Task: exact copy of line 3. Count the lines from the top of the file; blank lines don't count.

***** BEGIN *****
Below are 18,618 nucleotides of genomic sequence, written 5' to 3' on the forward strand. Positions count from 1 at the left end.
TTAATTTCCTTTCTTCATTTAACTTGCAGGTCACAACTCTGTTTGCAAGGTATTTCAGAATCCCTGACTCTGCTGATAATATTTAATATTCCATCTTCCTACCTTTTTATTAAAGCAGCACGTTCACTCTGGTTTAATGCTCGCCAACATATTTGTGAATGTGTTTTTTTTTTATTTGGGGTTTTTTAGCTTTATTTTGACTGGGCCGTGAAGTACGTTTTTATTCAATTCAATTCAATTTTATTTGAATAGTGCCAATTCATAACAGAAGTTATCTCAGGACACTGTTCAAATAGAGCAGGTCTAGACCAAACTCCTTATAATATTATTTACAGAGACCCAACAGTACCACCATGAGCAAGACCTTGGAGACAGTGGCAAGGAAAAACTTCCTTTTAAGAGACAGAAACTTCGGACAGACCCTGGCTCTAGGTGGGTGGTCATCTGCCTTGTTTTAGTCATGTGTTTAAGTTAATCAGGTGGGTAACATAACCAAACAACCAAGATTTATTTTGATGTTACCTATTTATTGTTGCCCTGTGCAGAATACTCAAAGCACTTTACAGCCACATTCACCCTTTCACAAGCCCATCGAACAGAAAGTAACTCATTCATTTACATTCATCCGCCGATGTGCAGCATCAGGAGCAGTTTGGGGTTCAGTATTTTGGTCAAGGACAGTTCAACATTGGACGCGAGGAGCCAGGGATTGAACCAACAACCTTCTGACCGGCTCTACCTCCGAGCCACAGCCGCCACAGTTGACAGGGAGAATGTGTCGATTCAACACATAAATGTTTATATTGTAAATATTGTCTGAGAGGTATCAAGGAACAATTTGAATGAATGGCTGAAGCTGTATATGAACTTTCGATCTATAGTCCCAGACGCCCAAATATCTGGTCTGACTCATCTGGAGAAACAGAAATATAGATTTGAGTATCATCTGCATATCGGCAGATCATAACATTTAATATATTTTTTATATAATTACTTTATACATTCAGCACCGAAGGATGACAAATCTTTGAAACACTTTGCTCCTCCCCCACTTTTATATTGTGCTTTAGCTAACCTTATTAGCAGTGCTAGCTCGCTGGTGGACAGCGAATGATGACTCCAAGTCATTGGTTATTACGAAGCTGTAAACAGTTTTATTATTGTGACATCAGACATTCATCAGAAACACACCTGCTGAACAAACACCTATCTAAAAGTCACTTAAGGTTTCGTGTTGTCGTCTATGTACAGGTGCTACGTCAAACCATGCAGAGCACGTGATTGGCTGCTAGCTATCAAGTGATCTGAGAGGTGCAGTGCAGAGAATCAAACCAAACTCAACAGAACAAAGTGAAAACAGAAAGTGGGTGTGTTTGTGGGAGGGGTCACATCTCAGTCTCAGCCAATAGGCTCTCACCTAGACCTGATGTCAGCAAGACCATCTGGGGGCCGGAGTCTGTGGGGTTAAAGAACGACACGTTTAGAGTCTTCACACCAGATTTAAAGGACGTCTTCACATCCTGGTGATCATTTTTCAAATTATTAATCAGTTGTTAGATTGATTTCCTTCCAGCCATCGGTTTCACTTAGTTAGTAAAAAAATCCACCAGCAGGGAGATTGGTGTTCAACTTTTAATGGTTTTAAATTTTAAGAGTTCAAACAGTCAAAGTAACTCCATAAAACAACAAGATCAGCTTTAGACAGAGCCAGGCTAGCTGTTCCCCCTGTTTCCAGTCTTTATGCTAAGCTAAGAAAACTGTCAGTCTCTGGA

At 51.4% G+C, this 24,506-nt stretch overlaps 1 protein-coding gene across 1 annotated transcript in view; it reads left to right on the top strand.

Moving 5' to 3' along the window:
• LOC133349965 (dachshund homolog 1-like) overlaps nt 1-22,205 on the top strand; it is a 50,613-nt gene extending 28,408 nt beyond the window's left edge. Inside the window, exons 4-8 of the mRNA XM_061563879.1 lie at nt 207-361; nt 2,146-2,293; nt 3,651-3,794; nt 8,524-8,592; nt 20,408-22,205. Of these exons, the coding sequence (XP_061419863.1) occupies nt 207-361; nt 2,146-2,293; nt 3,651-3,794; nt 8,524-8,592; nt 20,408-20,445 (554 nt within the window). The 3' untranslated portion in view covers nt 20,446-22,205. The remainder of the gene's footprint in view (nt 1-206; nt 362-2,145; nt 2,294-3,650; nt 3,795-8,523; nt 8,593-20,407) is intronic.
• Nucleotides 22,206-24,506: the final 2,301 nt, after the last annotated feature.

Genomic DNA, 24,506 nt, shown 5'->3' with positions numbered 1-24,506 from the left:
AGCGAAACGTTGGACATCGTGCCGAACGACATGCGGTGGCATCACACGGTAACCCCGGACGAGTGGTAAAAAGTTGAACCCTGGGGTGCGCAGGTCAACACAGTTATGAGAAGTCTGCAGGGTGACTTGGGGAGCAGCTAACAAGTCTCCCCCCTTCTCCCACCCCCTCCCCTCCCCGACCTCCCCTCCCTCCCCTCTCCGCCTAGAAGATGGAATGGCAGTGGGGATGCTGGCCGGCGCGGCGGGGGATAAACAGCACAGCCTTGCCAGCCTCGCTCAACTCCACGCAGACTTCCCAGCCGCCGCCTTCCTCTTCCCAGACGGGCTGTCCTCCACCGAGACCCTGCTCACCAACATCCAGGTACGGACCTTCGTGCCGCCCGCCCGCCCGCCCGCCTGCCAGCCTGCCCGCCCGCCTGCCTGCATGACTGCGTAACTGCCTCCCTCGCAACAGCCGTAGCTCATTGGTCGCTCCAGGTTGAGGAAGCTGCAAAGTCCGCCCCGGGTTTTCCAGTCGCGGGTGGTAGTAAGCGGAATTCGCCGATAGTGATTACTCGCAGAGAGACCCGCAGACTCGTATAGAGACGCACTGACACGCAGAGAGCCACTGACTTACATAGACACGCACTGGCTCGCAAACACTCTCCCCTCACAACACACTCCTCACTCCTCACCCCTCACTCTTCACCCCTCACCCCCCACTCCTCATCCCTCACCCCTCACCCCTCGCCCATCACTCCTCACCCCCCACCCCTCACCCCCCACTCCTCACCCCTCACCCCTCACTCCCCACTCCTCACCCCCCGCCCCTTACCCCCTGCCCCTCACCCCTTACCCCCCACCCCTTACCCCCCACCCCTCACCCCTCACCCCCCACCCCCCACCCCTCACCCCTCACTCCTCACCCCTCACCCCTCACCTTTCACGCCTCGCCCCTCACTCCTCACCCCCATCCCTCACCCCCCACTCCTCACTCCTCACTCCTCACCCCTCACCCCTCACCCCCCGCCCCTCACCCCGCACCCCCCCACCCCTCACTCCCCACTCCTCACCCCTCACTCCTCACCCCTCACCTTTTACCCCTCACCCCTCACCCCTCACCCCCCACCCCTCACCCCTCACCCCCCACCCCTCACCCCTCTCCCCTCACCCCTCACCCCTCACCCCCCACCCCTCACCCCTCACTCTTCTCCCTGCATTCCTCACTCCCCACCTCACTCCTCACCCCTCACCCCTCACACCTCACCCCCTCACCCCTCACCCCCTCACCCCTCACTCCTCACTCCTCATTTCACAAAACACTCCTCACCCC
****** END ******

At 51.4% G+C, this 24,506-nt stretch overlaps 1 protein-coding gene across 1 annotated transcript in view; it reads left to right on the top strand.